Woman in calavera face paint during Día de los Muertos | Photo from "Día de los Muertos/Day of the Dead" ABs10

Monomania L.A.: Ernest Marquez and Rancho Boca de Santa Monica

Through a series of short films and articles, Monomania L.A. profiles five L.A. as Subject collectors who have turned a monomaniacal obsession with a particular aspect of Southern California history into a public resource. These collectors have documented disparate subjects -- the California orange, sci-fi reading circles, political graphics, a Mexican rancho, African American photographers -- but their stories share one thing in common: a passion for history that has enriched our understanding of Southern California's past.

In this land of newcomers and transplants, Ernest Marquez can trace his California lineage back further than most. Born in 1924 on land that the Mexican government granted to his great-grandparents in 1839, Marquez has devoted much of his life to documenting a family history that began in 1771, when his great-great-grandfather Francisco Reyes arrived here as a soldier in the Spanish army.

"I went to the library and got history books about Santa Monica and Los Angeles and couldn't find anything about our rancho in them," Marquez told us. "The historians completely ignored our family and our rancho for some reason. If there was some mention of it, there might have been a paragraph or two."

But Marquez wanted more. So he set out on a decades-long quest to piece together his family's history. He sent away to the National Archives for the Land Commission records on Rancho Boca de Santa Monica, the 6,656-acre land grant his great-grandfathers Ysidro Reyes and Francisco Marquez received in 1839. He scoured the region's archival collections for information about his ancestors.

Eventually, he began writing a narrative history of his family. Naturally enough, he wanted to illustrate his history with photos from Southern California's rancho period.

And in the process, a new collection was born.

"I discovered there weren't any [photos from the rancho period], but along the way I found these other images of Los Angeles, Santa Monica, Redondo Beach," Marquez said.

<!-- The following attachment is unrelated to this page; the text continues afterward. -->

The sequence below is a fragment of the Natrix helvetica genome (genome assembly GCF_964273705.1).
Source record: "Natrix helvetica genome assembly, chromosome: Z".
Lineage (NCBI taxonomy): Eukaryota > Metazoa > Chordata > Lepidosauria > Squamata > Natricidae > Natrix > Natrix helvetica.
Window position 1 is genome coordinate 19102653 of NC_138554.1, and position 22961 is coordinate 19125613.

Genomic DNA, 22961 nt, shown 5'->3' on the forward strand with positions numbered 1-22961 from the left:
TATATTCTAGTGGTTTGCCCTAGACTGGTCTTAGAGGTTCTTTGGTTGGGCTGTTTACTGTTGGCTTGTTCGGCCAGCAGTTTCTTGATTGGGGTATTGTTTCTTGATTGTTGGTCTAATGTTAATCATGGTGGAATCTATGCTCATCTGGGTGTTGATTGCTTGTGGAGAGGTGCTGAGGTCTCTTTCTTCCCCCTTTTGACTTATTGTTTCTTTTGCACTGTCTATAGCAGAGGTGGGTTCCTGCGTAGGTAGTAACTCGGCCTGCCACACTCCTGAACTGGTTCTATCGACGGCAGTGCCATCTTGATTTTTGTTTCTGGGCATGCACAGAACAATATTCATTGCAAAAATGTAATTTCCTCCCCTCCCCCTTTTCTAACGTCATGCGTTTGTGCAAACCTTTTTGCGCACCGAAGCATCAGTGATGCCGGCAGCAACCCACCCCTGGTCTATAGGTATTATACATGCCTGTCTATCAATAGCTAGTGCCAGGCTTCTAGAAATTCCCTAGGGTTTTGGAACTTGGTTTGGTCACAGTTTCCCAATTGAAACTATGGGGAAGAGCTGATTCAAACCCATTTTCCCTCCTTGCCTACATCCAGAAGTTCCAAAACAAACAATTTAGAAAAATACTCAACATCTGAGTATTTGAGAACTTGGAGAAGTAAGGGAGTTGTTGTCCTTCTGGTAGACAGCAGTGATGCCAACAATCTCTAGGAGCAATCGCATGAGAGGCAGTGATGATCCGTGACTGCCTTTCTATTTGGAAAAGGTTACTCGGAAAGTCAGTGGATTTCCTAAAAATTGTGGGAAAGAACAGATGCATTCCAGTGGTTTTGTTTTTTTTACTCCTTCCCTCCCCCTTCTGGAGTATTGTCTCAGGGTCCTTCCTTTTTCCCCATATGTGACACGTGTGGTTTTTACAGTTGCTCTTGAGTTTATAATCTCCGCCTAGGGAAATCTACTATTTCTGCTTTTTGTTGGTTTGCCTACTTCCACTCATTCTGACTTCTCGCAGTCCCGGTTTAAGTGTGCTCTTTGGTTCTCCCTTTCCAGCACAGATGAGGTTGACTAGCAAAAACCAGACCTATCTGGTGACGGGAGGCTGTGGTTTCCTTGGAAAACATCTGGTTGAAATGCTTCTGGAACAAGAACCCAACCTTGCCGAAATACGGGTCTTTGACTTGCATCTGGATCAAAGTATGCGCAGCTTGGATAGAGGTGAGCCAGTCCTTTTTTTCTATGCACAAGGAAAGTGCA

One photo became two; two became two hundred; and ultimately Marquez amassed a trove of 4,600 rare photos of historical Southern California, with an emphasis on the Santa Monica Bay shore.

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Día de Los Muertos / Day of the Dead

Día de los Muertos has been adapted for centuries from its pre-colonial roots to the popular depictions in mass media today. Inspired by rich Oaxacan traditions, it was brought to East Los Angeles in the 1970s as a way to enrich and reclaim Chicano identity through a small celebration at Self Help Graphics and Art. Since then, the celebration has grown in proportions with renditions enacted in communities all around the world.

  • 2019-10-17T06:00:00-07:00
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  • 2019-10-20T10:00:00-07:00
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  • 2019-10-23T20:00:00-07:00
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How Sweet The Sound: Gospel In Los Angeles

Gospel music would not be what it is today if not for the impact left by Los Angeles in the late '60s and early '70s, a time defined by political movements across the country. Artists like James Cleveland and Aretha Franklin captured live recordings of the church experience of South Central and the voices and sentiment of the people coming together to give birth to a new gospel sound and the election of L.A.’ s first black mayor, Tom Bradley.

  • 2019-10-24T06:00:00-07:00
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  • 2019-10-27T10:00:00-07:00
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  • 2019-10-30T20:00:00-07:00
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Jeffrey Deitch's Los Angeles

The charming, unusual and at times polarizing Jeffrey Deitch left Los Angeles in 2013 after a tumultuous run as the director of MOCA ending in his resignation. He makes his return with a new gallery opening with the first LA exhibit of renowned Chinese artist and activist, Ai Weiwei. A behind-the-scenes look at the contemporary art world through the eyes of a legendary art dealer and curator.

  • 2019-10-31T06:00:00-07:00
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  • 2019-11-03T09:00:00-08:00
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  • 2019-11-06T19:00:00-08:00
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Masters of Modern Design: The Art of the Japanese American Experience

From the iconic typeface of “The Godfather” book cover to Herman Miller’s Noguchi table, the influence of Japanese American artists and designers in postwar American art and design is unparalleled. While this second generation of Japanese American artists have been celebrated in various publications and exhibitions with their iconic work, less-discussed is how the World War II incarceration — a period of intense discrimination and hardship — has also had a powerful effect on the lives of artists such as Ruth Asawa, George Nakashima, Isamu Noguchi, S. Neil Fujita and Gyo Obata.

  • 2019-11-07T05:00:00-08:00
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  • 2019-11-10T09:00:00-08:00
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Heath Ceramics: The Making of a California Classic

"Artbound" looks at the dinnerware of Heath Ceramics and a design that has stood the test of time since the company began in the late 1940’s. Through the writings of Edith Heath, the founder and designer of Heath Ceramics and voiced by renowned chef Nancy Silverton, this episode explores the groundbreaking work of a woman who created a classic of American design.

  • 2019-11-13T19:00:00-08:00
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  • 2019-11-14T05:00:00-08:00
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